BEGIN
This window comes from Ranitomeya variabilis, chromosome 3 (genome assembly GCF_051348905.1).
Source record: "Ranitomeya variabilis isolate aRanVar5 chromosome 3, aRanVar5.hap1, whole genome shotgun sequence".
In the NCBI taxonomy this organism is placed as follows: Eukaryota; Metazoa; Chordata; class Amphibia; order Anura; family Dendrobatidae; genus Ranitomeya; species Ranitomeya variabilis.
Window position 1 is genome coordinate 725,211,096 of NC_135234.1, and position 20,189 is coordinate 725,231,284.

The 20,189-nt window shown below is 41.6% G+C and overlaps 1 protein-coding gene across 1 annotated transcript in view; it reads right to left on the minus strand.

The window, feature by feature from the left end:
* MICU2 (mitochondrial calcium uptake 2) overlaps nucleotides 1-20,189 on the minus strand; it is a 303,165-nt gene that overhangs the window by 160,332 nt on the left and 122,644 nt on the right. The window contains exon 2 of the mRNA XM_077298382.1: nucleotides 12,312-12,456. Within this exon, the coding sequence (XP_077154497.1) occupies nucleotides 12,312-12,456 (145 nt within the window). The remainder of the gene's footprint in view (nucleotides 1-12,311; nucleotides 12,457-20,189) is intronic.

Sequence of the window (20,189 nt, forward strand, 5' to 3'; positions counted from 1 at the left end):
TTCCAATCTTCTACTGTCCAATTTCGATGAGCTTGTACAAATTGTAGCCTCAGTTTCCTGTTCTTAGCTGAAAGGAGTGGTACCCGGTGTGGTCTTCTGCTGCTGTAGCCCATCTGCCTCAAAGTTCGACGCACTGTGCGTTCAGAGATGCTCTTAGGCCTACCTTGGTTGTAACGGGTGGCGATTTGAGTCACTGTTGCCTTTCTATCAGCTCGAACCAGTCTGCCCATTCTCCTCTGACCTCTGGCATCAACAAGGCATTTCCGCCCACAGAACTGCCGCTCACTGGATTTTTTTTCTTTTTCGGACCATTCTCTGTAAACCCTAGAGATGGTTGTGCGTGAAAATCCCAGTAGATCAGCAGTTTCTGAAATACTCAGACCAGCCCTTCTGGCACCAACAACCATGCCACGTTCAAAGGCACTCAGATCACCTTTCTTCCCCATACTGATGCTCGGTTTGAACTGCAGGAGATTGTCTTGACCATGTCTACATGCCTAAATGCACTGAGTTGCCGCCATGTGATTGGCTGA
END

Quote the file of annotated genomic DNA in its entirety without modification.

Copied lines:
This window comes from Ranitomeya variabilis, chromosome 3 (genome assembly GCF_051348905.1).
Source record: "Ranitomeya variabilis isolate aRanVar5 chromosome 3, aRanVar5.hap1, whole genome shotgun sequence".
In the NCBI taxonomy this organism is placed as follows: Eukaryota; Metazoa; Chordata; class Amphibia; order Anura; family Dendrobatidae; genus Ranitomeya; species Ranitomeya variabilis.
Window position 1 is genome coordinate 725,211,096 of NC_135234.1, and position 20,189 is coordinate 725,231,284.

The 20,189-nt window shown below is 41.6% G+C and overlaps 1 protein-coding gene across 1 annotated transcript in view; it reads right to left on the minus strand.

The window, feature by feature from the left end:
* MICU2 (mitochondrial calcium uptake 2) overlaps nucleotides 1-20,189 on the minus strand; it is a 303,165-nt gene that overhangs the window by 160,332 nt on the left and 122,644 nt on the right. The window contains exon 2 of the mRNA XM_077298382.1: nucleotides 12,312-12,456. Within this exon, the coding sequence (XP_077154497.1) occupies nucleotides 12,312-12,456 (145 nt within the window). The remainder of the gene's footprint in view (nucleotides 1-12,311; nucleotides 12,457-20,189) is intronic.

Sequence of the window (20,189 nt, forward strand, 5' to 3'; positions counted from 1 at the left end):
TTCCAATCTTCTACTGTCCAATTTCGATGAGCTTGTACAAATTGTAGCCTCAGTTTCCTGTTCTTAGCTGAAAGGAGTGGTACCCGGTGTGGTCTTCTGCTGCTGTAGCCCATCTGCCTCAAAGTTCGACGCACTGTGCGTTCAGAGATGCTCTTAGGCCTACCTTGGTTGTAACGGGTGGCGATTTGAGTCACTGTTGCCTTTCTATCAGCTCGAACCAGTCTGCCCATTCTCCTCTGACCTCTGGCATCAACAAGGCATTTCCGCCCACAGAACTGCCGCTCACTGGATTTTTTTTCTTTTTCGGACCATTCTCTGTAAACCCTAGAGATGGTTGTGCGTGAAAATCCCAGTAGATCAGCAGTTTCTGAAATACTCAGACCAGCCCTTCTGGCACCAACAACCATGCCACGTTCAAAGGCACTCAGATCACCTTTCTTCCCCATACTGATGCTCGGTTTGAACTGCAGGAGATTGTCTTGACCATGTCTACATGCCTAAATGCACTGAGTTGCCGCCATGTGATTGGCTGA